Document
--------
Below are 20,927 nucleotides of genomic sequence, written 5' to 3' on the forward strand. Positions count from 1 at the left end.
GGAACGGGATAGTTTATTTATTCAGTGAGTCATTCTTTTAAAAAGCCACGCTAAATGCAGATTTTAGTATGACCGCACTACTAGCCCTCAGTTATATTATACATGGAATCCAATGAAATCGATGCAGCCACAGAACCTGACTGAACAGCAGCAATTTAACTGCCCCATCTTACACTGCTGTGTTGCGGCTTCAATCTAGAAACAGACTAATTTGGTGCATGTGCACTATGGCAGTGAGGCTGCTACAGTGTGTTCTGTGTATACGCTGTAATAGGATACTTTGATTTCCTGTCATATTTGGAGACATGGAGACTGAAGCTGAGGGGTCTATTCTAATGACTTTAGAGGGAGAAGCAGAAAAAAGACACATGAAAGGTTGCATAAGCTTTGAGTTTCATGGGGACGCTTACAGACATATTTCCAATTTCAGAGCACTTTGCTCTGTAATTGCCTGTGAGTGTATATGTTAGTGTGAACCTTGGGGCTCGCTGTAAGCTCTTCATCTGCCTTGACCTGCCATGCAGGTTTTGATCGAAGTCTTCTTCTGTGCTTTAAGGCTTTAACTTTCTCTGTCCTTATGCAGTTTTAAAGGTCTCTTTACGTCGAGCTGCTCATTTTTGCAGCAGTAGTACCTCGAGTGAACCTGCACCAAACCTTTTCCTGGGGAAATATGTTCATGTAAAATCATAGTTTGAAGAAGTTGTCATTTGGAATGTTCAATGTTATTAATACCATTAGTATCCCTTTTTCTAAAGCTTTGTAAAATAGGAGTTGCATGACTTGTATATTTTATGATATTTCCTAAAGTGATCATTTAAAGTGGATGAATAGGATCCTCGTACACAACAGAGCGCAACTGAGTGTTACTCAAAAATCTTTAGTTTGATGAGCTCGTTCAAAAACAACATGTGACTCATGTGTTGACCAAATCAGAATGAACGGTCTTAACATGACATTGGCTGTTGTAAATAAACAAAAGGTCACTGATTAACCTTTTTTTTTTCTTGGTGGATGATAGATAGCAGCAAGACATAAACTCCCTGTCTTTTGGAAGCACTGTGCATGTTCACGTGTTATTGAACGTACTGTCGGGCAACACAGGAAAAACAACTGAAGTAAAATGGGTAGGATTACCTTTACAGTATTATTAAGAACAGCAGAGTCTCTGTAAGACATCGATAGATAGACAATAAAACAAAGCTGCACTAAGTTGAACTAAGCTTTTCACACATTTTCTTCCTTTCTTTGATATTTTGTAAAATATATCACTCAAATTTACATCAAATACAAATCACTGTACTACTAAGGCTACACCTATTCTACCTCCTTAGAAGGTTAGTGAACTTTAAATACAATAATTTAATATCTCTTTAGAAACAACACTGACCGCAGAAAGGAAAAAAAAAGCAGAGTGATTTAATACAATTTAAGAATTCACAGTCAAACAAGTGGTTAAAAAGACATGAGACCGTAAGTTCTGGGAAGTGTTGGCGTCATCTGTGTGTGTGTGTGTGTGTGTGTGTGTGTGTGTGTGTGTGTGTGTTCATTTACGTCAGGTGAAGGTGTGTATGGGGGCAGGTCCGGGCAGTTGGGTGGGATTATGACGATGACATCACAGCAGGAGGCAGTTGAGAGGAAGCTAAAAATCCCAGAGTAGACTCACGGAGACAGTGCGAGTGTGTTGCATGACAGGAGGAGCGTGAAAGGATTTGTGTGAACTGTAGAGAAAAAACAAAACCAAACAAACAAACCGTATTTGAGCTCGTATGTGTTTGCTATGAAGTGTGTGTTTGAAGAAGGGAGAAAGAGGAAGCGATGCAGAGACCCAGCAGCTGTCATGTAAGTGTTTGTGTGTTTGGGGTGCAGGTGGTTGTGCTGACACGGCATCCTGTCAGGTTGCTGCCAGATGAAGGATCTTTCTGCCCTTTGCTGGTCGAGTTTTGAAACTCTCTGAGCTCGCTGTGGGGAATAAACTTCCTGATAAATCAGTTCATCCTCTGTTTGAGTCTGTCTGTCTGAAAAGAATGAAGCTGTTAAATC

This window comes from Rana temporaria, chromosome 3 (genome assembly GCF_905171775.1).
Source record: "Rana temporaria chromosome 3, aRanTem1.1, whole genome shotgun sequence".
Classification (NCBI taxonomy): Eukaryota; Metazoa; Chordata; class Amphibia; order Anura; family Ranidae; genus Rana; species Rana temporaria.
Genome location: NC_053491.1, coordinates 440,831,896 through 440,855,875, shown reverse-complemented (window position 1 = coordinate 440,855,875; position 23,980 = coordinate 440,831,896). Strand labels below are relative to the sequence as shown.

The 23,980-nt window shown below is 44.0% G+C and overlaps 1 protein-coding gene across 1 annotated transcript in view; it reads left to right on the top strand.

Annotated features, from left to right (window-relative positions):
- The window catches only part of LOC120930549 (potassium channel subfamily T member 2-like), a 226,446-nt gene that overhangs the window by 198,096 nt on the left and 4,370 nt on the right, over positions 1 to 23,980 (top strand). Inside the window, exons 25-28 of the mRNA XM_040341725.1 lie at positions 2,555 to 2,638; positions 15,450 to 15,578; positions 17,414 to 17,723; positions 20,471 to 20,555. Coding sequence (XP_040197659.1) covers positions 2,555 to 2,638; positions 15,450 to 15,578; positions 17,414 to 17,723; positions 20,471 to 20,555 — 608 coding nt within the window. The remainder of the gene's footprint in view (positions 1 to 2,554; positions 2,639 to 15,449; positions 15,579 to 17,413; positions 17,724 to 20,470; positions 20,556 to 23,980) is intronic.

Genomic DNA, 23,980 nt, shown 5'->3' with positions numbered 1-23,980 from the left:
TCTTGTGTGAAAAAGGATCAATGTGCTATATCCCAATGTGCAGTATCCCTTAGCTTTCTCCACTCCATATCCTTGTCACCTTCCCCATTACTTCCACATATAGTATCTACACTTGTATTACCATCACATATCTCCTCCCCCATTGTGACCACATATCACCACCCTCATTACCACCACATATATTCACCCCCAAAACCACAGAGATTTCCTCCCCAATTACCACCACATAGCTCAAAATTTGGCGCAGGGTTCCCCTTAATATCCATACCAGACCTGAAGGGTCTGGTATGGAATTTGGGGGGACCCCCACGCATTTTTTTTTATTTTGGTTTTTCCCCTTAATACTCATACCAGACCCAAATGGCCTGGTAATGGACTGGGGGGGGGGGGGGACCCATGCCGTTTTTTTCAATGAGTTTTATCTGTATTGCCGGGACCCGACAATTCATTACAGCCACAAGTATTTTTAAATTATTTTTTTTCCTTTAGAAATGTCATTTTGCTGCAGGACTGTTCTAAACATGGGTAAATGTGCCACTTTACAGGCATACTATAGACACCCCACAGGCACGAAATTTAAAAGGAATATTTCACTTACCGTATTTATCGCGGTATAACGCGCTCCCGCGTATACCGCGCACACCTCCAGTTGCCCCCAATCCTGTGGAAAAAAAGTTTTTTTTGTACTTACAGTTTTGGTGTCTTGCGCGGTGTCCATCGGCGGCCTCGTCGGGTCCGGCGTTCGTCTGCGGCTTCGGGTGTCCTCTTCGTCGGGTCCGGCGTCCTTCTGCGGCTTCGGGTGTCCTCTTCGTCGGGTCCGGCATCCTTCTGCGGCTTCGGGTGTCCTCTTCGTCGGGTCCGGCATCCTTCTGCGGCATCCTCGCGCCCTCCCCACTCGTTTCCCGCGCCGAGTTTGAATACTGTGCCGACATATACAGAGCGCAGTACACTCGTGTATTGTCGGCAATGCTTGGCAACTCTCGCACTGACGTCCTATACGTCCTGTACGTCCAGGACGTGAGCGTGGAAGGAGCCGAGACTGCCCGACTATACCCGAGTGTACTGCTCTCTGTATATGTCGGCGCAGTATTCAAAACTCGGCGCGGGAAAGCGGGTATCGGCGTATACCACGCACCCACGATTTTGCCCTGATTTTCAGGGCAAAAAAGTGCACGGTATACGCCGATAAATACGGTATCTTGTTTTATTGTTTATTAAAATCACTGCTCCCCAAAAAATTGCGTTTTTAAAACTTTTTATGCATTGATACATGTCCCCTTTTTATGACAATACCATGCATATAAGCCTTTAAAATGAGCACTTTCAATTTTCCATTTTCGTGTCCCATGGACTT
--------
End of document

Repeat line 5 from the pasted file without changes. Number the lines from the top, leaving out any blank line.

Classification (NCBI taxonomy): Eukaryota; Metazoa; Chordata; class Amphibia; order Anura; family Ranidae; genus Rana; species Rana temporaria.